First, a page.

Throughout the Pliocene period coniferous and deciduous forests were developing, and herbaceous steppe forms added to them; fir-trees, pines, birches, alder-trees, elm-trees, lime-trees were also developing. All these give evidence about transition from subtropical to moderate climate in the late Pliocene.

In the Miocene-Pliocene sediments  remains of rodents are found – jerboas, hamster-morphous, root-dental hares, vole-mice, gophers, there were also musk-deer and gluttons. (Mats, 1990).

The Neobaikalian stage can be subdivided into three sub-stages: Upper-Pliocene-Eopleistocene, Pleistocene and Holocene, or modern one.

The Upper-Pliocene-Eopleistocene sub-stage (3.5-0.8 mln years) was marked by the significant general raise of the Baikal vault though the rivers were flowing primarily into the Lena at that time, not into Lake Baikal, e.g. the Pragoloustnaya, the Prabuguldeika, possibly the Prairkut or the Praangara rivers were flowing into the Lena basin. The deepened lakes of the southern and the central hollows joined together, and the united lake basin of the southern and the central hollows was formed. The northern hollow was also increased almost up to the present-day size including the eastern coast of Lake Baikal (the Davsha hollow), but the land crosspiece between the southern and northern Prabaikal remained, at the place of the Malomorsky gulf existent in the previous stage there was also land.

For Eopleistocene the species of Planorbis and Heli-corbis are characteristic, as well as the Corbicula genus which is known in the Tunka hollow and in the Pre-Baikal sagging as well as in Middle Asia, in the Caucasus, in the Primorye (the Far East of Russia) and in Sakhalin island.

It is probable that in the late Pliocene and Eopleistocene when there were deep lakes with low deep-water temperatures, the Baikal seal (nerpa) got into the Baikal and the golomyanka fish took its place in the ecosystem.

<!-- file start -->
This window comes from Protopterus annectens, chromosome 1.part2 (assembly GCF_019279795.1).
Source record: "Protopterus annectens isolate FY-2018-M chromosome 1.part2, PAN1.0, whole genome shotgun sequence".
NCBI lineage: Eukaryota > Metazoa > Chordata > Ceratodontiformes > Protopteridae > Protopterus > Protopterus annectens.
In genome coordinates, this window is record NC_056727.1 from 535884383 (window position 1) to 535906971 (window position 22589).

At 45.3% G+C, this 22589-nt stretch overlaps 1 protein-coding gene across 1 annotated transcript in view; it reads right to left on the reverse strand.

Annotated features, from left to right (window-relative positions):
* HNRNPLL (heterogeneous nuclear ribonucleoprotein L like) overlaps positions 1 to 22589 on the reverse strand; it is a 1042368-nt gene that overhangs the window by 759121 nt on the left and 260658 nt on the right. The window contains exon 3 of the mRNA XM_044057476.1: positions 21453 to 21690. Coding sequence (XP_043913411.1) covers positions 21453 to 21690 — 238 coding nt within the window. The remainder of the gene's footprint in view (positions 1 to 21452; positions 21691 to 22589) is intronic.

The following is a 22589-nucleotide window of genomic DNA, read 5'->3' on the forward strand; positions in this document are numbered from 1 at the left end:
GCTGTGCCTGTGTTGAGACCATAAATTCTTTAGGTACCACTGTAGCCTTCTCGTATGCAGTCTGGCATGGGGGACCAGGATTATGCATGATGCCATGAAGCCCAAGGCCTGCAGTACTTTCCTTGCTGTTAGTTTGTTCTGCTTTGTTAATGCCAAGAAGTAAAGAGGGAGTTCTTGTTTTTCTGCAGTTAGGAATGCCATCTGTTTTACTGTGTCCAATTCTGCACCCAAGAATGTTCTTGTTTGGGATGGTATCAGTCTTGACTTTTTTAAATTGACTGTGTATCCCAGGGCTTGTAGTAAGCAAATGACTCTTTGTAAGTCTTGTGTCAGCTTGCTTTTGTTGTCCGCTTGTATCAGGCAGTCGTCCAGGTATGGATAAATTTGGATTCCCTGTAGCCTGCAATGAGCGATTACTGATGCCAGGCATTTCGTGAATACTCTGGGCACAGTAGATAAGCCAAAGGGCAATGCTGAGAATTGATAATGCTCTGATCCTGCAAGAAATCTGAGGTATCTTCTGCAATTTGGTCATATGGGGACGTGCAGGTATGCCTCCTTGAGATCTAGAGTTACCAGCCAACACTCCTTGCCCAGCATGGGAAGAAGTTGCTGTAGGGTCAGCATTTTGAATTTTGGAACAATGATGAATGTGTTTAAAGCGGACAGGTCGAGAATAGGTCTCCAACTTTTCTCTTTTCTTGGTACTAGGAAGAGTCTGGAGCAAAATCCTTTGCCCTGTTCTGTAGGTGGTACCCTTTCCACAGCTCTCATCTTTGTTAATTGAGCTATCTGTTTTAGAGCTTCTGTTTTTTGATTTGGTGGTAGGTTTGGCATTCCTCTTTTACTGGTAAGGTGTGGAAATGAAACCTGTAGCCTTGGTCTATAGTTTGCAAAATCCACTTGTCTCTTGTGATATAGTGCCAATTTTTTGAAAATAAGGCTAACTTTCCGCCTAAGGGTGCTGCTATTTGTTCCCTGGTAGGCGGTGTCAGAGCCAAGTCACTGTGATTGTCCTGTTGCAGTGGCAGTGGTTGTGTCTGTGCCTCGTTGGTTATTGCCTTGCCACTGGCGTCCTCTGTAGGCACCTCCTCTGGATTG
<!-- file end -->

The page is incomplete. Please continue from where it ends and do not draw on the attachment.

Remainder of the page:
Deep-water species of diatome water-plants appeared in the late Pliocene-Eopleistocene Baikal, such as Cockneys, Navicula which also inhabit the present-day Baikal. The characteristic kinds of vegetation around Lake Baikal are pine-trees, birches, abies (silver firs), oak-trees, cedar-trees, hornbeams, ash-trees and alder-trees. Cedar creepers appear too. The herbaceous are represented by the wormwood, the lycopodium and the goose-foot.

The average year temperatures of that period are about +5°C.

The Pleistocene sub-stage (0.8-0.01 mln years). In the Pleistocene period the most significant reconstruction of the vault raise and the Prabaikal cavity relief took place. In the early Pleistocene period the mountains of the western coast of the Baikal hollows were rising intensely, as a result of which the Lena river flow was broken, it also influenced sharp raise of the level in both Baikal cavities. The waters from the northern cavity got into the Maloye Sea and the northern and the southern cavities joined into the united Baikal lake. The high level of the Baikal waters caused the formation of the Irkut flow, but in the mid-Pleistocene period there was no Angara river yet, flowing out of Lake Baikal.

The most significant event of the mid-Pleistocene (starting about 300 thousand years ago) was freezing of the Baikal mountain region. A great ice shield, with the area of more than 400,000 sq. km (Salop, 1967; Bukharov, 1996 and others) took the space of the Baikal-Patom plateau and the Baikal and Khamar-Daban mountain ranges. The ice tongues together with icebergs broken off them went down the valleys into Lake Baikal where they were melting filling the Baikal cavity with glacial waters.